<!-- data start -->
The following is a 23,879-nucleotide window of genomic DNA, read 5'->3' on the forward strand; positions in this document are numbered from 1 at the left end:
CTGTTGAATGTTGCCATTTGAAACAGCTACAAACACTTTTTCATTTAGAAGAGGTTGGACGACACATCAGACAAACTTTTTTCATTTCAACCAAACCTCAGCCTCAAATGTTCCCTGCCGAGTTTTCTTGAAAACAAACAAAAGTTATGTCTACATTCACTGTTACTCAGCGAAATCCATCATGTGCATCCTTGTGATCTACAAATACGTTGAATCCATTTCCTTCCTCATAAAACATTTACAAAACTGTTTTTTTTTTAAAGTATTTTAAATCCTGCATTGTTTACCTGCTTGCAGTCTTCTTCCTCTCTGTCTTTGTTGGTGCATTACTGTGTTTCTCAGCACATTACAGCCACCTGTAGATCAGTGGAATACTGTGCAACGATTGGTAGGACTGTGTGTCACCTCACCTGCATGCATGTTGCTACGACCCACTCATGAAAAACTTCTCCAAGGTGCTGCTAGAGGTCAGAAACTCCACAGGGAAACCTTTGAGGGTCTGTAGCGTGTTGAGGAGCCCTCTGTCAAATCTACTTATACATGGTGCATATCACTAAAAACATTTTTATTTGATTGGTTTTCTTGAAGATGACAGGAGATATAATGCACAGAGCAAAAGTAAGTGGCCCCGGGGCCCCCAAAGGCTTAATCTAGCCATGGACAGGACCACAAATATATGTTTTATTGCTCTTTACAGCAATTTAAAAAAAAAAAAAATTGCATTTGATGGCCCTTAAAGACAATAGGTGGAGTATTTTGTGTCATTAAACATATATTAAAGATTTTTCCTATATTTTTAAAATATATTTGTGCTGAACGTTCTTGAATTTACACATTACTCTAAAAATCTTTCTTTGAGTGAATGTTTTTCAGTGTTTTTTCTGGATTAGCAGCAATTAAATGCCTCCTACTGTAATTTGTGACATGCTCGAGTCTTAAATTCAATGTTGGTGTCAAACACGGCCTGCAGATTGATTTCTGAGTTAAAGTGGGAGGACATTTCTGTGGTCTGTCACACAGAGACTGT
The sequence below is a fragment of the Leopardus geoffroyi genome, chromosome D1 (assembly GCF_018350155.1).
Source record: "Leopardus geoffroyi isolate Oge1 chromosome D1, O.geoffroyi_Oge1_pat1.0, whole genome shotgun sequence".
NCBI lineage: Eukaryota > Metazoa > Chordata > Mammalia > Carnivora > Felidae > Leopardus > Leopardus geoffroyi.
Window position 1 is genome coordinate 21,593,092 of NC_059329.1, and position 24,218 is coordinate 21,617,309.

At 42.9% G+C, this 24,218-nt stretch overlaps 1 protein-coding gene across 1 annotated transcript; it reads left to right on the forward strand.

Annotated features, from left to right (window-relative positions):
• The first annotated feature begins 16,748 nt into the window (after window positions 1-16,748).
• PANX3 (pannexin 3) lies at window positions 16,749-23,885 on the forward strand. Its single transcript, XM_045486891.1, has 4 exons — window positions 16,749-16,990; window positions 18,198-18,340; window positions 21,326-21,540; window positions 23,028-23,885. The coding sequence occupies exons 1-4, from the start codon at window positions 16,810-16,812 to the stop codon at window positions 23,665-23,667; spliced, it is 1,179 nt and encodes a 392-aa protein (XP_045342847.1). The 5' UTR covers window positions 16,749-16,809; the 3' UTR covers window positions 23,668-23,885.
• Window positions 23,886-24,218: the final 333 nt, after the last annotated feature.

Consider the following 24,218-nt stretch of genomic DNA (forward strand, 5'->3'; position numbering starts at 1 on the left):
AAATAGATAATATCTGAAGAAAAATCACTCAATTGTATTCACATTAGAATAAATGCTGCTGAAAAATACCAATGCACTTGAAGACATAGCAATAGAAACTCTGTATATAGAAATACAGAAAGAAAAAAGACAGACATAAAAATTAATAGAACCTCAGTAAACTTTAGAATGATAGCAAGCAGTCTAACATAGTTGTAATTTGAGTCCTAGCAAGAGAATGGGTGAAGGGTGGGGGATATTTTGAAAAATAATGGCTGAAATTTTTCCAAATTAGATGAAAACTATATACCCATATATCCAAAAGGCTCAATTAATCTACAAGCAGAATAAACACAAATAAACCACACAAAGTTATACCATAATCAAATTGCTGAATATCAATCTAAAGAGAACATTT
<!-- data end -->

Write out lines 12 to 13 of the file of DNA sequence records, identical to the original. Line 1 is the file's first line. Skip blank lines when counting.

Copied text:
Consider the following 24,218-nt stretch of genomic DNA (forward strand, 5'->3'; position numbering starts at 1 on the left):
AAATAGATAATATCTGAAGAAAAATCACTCAATTGTATTCACATTAGAATAAATGCTGCTGAAAAATACCAATGCACTTGAAGACATAGCAATAGAAACTCTGTATATAGAAATACAGAAAGAAAAAAGACAGACATAAAAATTAATAGAACCTCAGTAAACTTTAGAATGATAGCAAGCAGTCTAACATAGTTGTAATTTGAGTCCTAGCAAGAGAATGGGTGAAGGGTGGGGGATATTTTGAAAAATAATGGCTGAAATTTTTCCAAATTAGATGAAAACTATATACCCATATATCCAAAAGGCTCAATTAATCTACAAGCAGAATAAACACAAATAAACCACACAAAGTTATACCATAATCAAATTGCTGAATATCAATCTAAAGAGAACATTT